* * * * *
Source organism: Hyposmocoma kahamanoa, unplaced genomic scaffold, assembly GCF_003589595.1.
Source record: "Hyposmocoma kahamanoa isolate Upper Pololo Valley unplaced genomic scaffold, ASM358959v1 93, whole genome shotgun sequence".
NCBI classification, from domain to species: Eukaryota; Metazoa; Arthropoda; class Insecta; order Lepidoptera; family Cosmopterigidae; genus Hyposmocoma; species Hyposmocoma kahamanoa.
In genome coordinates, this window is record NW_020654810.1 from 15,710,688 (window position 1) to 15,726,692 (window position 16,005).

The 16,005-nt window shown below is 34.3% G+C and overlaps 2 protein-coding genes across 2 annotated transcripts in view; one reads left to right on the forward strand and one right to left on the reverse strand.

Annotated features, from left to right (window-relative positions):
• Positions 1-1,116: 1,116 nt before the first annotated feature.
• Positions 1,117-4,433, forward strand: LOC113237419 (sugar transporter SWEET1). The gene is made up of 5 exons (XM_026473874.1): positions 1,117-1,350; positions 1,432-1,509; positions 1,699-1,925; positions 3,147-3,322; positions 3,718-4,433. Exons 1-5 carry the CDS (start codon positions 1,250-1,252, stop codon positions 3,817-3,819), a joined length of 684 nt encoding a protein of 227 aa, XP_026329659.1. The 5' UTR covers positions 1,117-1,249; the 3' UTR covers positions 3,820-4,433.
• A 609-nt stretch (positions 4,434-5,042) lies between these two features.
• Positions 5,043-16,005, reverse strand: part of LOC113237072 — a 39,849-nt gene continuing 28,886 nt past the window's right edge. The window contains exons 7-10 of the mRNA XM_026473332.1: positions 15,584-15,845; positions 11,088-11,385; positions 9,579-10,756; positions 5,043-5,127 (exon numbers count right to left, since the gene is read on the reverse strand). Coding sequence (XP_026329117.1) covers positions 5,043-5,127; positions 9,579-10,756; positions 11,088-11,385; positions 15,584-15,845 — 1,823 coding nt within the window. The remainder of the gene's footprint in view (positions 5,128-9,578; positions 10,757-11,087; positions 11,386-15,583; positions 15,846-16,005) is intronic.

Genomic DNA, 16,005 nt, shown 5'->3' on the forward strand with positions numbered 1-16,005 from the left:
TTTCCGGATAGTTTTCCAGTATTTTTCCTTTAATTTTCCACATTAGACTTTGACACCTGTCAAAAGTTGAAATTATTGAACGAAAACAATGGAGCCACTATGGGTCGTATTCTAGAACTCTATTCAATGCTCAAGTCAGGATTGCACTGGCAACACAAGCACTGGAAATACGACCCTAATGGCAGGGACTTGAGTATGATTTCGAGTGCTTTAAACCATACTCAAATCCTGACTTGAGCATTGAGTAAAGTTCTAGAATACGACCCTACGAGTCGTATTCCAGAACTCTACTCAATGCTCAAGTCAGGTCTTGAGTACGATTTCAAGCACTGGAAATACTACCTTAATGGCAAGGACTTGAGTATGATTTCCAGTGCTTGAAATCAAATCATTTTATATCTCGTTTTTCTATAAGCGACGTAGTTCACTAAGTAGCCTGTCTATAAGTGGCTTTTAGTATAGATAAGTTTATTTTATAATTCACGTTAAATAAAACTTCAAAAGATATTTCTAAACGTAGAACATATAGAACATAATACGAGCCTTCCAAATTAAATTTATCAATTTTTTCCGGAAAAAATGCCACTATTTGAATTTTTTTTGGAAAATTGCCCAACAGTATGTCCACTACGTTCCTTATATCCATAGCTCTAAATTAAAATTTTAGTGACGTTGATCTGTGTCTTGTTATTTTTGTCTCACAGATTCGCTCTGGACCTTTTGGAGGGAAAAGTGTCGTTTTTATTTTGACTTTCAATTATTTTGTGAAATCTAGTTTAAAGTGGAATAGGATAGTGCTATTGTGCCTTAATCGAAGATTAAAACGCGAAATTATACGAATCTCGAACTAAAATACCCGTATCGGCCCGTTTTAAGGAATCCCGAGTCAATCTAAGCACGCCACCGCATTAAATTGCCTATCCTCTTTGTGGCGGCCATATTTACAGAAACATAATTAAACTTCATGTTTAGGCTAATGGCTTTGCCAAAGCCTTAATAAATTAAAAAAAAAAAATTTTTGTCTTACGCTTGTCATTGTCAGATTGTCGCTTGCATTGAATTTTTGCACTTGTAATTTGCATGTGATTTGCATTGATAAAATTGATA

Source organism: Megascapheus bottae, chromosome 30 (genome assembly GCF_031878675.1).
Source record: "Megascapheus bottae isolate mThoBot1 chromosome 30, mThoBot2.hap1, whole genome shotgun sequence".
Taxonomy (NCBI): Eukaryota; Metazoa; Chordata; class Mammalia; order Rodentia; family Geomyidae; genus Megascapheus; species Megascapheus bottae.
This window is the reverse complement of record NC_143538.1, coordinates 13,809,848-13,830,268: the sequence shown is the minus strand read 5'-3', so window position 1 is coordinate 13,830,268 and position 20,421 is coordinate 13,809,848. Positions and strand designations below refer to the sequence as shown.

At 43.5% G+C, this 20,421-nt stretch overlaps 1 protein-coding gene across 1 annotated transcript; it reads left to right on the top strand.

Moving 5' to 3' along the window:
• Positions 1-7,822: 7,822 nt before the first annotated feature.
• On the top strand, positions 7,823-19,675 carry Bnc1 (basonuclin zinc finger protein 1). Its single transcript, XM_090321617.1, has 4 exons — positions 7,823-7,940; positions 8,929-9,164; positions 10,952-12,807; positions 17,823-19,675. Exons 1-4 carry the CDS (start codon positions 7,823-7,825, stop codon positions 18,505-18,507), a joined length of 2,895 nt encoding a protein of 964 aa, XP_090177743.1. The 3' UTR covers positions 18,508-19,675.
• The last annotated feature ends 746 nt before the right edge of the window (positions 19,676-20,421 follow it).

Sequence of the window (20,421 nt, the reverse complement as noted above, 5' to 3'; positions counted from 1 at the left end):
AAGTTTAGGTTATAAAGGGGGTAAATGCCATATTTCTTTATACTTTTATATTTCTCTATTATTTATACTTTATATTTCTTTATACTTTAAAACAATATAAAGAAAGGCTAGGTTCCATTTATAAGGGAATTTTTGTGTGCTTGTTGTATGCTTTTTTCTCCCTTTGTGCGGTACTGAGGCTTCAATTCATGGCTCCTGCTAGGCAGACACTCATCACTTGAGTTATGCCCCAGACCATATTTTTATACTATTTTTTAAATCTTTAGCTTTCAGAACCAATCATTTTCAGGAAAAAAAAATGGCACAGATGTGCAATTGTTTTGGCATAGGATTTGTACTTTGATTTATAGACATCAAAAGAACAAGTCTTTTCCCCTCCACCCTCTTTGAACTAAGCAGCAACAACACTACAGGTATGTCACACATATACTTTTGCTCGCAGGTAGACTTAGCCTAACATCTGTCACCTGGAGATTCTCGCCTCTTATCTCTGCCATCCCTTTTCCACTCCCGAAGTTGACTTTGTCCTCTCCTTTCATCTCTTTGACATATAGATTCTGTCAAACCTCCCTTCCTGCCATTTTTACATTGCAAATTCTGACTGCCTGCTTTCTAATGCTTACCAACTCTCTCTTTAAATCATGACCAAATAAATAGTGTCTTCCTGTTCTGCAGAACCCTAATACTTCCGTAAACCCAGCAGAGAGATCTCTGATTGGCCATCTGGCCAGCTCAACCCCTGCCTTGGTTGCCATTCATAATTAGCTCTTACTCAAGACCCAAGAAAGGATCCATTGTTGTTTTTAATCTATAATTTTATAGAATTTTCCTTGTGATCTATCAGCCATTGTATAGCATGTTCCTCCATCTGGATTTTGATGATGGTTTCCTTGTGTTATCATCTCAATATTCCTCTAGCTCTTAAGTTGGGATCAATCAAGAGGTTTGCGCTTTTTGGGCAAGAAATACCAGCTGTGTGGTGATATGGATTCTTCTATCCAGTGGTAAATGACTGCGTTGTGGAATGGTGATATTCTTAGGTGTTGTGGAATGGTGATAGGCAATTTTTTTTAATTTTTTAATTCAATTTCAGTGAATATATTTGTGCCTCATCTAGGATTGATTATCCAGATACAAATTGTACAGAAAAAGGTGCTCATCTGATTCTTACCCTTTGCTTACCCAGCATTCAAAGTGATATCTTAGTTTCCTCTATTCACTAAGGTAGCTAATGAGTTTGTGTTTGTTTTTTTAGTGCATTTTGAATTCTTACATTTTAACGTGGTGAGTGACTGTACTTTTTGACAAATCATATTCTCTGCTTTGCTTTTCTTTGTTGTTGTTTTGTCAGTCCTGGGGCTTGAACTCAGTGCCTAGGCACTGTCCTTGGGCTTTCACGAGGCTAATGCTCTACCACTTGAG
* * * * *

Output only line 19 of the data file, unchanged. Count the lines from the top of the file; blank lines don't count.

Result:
• Positions 1-7,822: 7,822 nt before the first annotated feature.